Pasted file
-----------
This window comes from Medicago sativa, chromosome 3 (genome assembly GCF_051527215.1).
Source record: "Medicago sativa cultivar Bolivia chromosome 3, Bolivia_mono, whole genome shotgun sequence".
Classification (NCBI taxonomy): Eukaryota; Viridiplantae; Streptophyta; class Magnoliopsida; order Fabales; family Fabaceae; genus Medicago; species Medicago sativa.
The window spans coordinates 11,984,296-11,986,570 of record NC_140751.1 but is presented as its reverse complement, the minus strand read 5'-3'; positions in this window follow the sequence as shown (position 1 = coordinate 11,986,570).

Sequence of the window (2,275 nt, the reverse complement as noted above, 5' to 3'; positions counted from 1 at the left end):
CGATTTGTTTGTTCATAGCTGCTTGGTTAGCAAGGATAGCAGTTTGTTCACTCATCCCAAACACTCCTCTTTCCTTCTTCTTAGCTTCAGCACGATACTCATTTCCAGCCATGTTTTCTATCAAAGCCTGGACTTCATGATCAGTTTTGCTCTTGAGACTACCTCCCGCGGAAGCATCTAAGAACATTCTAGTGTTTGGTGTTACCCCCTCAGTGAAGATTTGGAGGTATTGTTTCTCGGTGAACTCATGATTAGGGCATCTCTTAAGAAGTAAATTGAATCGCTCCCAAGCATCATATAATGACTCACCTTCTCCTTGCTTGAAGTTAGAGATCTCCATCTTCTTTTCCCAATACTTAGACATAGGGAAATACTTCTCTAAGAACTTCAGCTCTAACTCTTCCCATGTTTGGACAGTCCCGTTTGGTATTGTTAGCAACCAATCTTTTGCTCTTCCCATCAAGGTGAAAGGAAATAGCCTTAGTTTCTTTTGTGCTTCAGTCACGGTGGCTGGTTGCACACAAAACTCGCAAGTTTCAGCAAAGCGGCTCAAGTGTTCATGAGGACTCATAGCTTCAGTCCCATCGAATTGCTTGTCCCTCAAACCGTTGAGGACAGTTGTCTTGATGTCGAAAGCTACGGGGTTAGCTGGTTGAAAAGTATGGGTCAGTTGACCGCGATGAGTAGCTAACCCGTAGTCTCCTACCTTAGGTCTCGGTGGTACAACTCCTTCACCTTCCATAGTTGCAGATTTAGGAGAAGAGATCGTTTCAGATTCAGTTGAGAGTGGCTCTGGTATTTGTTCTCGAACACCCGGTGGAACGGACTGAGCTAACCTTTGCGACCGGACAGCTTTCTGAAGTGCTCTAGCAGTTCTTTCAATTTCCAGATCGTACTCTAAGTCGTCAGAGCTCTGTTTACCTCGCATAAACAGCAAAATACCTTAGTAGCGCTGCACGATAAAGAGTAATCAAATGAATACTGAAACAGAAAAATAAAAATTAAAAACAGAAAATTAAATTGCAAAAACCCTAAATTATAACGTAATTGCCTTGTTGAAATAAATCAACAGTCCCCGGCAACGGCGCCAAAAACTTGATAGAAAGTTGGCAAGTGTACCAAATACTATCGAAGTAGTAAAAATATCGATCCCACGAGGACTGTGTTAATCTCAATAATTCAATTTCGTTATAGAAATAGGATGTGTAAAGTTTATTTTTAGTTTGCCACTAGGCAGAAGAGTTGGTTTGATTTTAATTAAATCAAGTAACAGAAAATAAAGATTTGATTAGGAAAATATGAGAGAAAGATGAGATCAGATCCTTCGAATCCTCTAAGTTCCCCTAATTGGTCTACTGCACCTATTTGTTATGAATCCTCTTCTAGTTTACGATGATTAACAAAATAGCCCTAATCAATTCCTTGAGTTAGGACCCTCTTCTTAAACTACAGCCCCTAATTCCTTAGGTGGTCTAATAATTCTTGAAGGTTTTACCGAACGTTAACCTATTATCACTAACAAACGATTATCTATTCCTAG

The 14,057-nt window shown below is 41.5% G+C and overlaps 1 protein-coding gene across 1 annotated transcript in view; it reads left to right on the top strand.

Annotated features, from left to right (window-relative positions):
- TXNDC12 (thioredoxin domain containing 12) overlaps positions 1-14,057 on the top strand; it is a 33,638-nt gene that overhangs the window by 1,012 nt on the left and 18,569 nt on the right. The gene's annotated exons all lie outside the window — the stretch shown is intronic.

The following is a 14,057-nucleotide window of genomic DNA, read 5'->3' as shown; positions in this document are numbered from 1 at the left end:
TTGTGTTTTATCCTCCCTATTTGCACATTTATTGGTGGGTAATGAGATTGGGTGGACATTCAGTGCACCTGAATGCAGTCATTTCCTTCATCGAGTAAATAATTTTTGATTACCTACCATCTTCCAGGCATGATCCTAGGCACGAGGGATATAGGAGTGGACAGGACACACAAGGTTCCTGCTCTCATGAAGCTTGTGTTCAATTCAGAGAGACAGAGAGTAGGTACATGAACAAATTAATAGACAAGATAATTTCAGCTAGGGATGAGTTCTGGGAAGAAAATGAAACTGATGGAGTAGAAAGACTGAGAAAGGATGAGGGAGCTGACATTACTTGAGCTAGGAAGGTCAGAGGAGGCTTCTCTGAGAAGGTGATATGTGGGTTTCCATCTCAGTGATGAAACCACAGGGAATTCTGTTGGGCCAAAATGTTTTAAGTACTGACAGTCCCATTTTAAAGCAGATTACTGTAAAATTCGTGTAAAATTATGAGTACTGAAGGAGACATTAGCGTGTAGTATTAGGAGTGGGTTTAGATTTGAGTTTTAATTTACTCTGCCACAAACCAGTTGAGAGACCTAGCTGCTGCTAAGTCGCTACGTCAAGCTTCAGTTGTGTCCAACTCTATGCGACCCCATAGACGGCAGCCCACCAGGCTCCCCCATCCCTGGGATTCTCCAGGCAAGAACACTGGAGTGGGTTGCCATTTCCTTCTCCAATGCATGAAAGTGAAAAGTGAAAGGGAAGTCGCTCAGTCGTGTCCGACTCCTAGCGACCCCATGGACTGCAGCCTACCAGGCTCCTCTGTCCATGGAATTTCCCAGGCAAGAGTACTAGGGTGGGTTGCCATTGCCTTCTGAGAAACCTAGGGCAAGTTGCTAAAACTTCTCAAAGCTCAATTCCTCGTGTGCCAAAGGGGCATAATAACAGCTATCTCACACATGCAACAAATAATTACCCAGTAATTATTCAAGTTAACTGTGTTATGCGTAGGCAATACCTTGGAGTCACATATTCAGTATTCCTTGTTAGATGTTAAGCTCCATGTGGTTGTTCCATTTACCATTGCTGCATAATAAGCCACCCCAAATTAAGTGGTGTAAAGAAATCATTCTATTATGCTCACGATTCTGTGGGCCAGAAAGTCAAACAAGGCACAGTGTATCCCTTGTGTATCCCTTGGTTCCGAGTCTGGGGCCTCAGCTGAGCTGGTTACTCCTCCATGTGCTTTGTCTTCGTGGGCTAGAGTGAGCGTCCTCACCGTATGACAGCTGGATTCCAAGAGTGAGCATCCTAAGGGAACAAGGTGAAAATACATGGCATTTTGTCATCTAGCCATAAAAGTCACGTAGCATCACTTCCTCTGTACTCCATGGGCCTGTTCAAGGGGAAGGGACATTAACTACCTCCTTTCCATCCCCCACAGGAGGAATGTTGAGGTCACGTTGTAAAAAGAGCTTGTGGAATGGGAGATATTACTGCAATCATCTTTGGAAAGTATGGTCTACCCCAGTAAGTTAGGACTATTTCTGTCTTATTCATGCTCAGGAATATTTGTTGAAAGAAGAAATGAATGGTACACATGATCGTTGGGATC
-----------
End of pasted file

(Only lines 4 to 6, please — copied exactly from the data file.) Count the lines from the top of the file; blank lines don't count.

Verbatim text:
The window spans coordinates 11,984,296-11,986,570 of record NC_140751.1 but is presented as its reverse complement, the minus strand read 5'-3'; positions in this window follow the sequence as shown (position 1 = coordinate 11,986,570).

Sequence of the window (2,275 nt, the reverse complement as noted above, 5' to 3'; positions counted from 1 at the left end):
CGATTTGTTTGTTCATAGCTGCTTGGTTAGCAAGGATAGCAGTTTGTTCACTCATCCCAAACACTCCTCTTTCCTTCTTCTTAGCTTCAGCACGATACTCATTTCCAGCCATGTTTTCTATCAAAGCCTGGACTTCATGATCAGTTTTGCTCTTGAGACTACCTCCCGCGGAAGCATCTAAGAACATTCTAGTGTTTGGTGTTACCCCCTCAGTGAAGATTTGGAGGTATTGTTTCTCGGTGAACTCATGATTAGGGCATCTCTTAAGAAGTAAATTGAATCGCTCCCAAGCATCATATAATGACTCACCTTCTCCTTGCTTGAAGTTAGAGATCTCCATCTTCTTTTCCCAATACTTAGACATAGGGAAATACTTCTCTAAGAACTTCAGCTCTAACTCTTCCCATGTTTGGACAGTCCCGTTTGGTATTGTTAGCAACCAATCTTTTGCTCTTCCCATCAAGGTGAAAGGAAATAGCCTTAGTTTCTTTTGTGCTTCAGTCACGGTGGCTGGTTGCACACAAAACTCGCAAGTTTCAGCAAAGCGGCTCAAGTGTTCATGAGGACTCATAGCTTCAGTCCCATCGAATTGCTTGTCCCTCAAACCGTTGAGGACAGTTGTCTTGATGTCGAAAGCTACGGGGTTAGCTGGTTGAAAAGTATGGGTCAGTTGACCGCGATGAGTAGCTAACCCGTAGTCTCCTACCTTAGGTCTCGGTGGTACAACTCCTTCACCTTCCATAGTTGCAGATTTAGGAGAAGAGATCGTTTCAGATTCAGTTGAGAGTGGCTCTGGTATTTGTTCTCGAACACCCGGTGGAACGGACTGAGCTAACCTTTGCGACCGGACAGCTTTCTGAAGTGCTCTAGCAGTTCTTTCAATTTCCAGATCGTACTCTAAGTCGTCAGAGCTCTGTTTACCTCGCATAAACAGCAAAATACCTTAGTAGCGCTGCACGATAAAGAGTAATCAAATGAATACTGAAACAGAAAAATAAAAATTAAAAACAGAAAATTAAATTGCAAAAACCCTAAATTATAACGTAATTGCCTTGTTGAAATAAATCAACAGTCCCCGGCAACGGCGCCAAAAACTTGATAGAAAGTTGGCAAGTGTACCAAATACTATCGAAGTAGTAAAAATATCGATCCCACGAGGACTGTGTTAATCTCAATAATTCAATTTCGTTATAGAAATAGGATGTGTAAAGTTTATTTTTAGTTTGCCACTAGGCAGAAGAGTTGGTTTGATTTTAATTAAATCAAGTAACAGAAAATAAAGATTTGATTAGGAAAATATGAGAGAAAGATGAGATCAGATCCTTCGAATCCTCTAAGTTCCCCTAATTGGTCTACTGCACCTATTTGTTATGAATCCTCTTCTAGTTTACGATGATTAACAAAATAGCCCTAATCAATTCCTTGAGTTAGGACCCTCTTCTTAAACTACAGCCCCTAATTCCTTAGGTGGTCTAATAATTCTTGAAGGTTTTACCGAACGTTAACCTATTATCACTAACAAACGATTATCTATTCCTAG